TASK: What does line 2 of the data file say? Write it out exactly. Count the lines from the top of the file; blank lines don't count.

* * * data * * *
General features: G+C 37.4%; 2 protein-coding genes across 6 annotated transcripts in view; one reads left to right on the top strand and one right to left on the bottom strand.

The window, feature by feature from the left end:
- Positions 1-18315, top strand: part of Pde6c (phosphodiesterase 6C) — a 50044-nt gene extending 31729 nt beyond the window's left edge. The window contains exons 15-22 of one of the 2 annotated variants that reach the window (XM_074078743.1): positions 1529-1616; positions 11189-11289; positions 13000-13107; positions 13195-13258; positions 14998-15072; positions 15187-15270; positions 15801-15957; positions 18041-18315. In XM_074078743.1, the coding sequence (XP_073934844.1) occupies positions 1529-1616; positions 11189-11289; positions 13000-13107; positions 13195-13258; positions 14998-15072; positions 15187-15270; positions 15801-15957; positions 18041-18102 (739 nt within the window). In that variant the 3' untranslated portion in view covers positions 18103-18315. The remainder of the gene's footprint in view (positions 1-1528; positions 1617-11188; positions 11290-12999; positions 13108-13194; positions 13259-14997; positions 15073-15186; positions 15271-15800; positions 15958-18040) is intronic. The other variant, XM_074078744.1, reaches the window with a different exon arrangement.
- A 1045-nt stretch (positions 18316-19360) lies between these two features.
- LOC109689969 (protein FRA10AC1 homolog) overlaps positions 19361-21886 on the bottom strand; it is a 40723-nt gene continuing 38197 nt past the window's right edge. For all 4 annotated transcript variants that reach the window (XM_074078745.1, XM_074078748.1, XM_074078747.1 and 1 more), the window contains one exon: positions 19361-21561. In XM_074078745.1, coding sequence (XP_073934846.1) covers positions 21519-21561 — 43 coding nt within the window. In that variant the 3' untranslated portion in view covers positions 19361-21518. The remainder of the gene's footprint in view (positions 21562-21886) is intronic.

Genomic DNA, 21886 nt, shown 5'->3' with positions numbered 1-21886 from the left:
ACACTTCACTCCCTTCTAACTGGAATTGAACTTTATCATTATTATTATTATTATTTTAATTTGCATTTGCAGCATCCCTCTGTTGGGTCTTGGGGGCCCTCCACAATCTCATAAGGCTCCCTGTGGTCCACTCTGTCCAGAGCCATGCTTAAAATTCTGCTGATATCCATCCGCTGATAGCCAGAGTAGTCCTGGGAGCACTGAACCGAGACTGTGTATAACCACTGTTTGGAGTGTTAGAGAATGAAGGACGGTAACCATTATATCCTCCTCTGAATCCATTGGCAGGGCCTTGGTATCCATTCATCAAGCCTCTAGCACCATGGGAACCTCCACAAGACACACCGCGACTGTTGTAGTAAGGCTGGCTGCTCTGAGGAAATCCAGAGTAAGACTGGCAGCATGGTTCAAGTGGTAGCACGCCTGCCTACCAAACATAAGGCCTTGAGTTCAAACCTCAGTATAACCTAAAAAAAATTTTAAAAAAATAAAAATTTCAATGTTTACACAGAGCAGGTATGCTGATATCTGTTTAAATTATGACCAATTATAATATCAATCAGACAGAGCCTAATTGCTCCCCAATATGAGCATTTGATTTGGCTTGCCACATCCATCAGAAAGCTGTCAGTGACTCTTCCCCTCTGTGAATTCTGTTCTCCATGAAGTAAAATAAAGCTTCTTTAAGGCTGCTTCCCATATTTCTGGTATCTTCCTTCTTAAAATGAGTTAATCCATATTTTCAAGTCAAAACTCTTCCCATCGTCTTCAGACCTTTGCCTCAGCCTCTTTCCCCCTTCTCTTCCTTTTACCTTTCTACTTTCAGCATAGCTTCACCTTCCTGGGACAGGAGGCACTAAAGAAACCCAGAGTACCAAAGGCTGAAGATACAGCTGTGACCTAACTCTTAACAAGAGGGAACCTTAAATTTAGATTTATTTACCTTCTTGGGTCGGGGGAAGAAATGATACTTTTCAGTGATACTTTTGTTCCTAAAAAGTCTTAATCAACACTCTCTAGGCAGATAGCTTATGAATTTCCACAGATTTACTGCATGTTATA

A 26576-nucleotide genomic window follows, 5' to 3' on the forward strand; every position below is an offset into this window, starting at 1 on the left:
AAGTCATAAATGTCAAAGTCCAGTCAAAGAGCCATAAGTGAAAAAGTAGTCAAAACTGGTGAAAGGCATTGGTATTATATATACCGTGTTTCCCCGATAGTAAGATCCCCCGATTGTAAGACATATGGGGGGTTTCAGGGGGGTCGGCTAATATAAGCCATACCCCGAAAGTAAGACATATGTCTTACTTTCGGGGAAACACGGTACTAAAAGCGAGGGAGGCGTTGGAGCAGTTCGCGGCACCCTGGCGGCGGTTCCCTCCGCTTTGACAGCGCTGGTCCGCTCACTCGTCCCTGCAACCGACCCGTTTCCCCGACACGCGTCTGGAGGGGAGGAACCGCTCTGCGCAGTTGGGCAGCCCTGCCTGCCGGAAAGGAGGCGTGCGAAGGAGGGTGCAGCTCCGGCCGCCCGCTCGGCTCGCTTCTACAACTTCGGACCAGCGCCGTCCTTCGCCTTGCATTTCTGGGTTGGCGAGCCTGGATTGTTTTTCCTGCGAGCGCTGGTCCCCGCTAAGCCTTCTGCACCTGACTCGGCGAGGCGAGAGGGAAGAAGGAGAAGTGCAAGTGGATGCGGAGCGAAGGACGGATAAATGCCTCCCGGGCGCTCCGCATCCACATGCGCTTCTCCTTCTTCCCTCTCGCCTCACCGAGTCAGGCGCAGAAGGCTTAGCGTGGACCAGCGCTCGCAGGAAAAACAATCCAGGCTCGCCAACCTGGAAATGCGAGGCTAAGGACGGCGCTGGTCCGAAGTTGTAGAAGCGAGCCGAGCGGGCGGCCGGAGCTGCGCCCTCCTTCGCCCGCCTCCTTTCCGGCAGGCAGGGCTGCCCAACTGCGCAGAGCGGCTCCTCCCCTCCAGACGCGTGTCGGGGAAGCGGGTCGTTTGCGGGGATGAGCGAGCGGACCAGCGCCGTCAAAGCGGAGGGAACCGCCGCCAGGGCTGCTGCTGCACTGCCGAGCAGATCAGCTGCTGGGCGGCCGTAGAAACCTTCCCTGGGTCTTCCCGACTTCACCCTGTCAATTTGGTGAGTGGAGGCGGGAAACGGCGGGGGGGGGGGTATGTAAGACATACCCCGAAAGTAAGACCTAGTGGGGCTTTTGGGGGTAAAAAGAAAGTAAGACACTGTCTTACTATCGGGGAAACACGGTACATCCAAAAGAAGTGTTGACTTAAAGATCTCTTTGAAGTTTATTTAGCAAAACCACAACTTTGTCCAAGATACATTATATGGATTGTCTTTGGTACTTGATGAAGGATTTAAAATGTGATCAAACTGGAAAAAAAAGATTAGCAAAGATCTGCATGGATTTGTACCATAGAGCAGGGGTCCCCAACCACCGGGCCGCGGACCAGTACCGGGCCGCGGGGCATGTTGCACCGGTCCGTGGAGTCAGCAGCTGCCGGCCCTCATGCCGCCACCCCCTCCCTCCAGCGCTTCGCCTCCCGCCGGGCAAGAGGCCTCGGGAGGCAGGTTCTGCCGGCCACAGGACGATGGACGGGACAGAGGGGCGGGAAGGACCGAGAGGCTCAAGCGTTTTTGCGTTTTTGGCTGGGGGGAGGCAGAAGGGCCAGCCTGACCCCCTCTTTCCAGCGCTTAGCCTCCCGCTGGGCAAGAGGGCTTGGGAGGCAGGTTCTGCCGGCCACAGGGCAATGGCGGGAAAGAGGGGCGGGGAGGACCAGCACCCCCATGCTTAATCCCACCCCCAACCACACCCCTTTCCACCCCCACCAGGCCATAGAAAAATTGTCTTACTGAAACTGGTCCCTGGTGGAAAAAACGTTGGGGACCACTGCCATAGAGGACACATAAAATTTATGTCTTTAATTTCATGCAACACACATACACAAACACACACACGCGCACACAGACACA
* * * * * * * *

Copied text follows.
The window, feature by feature from the left end: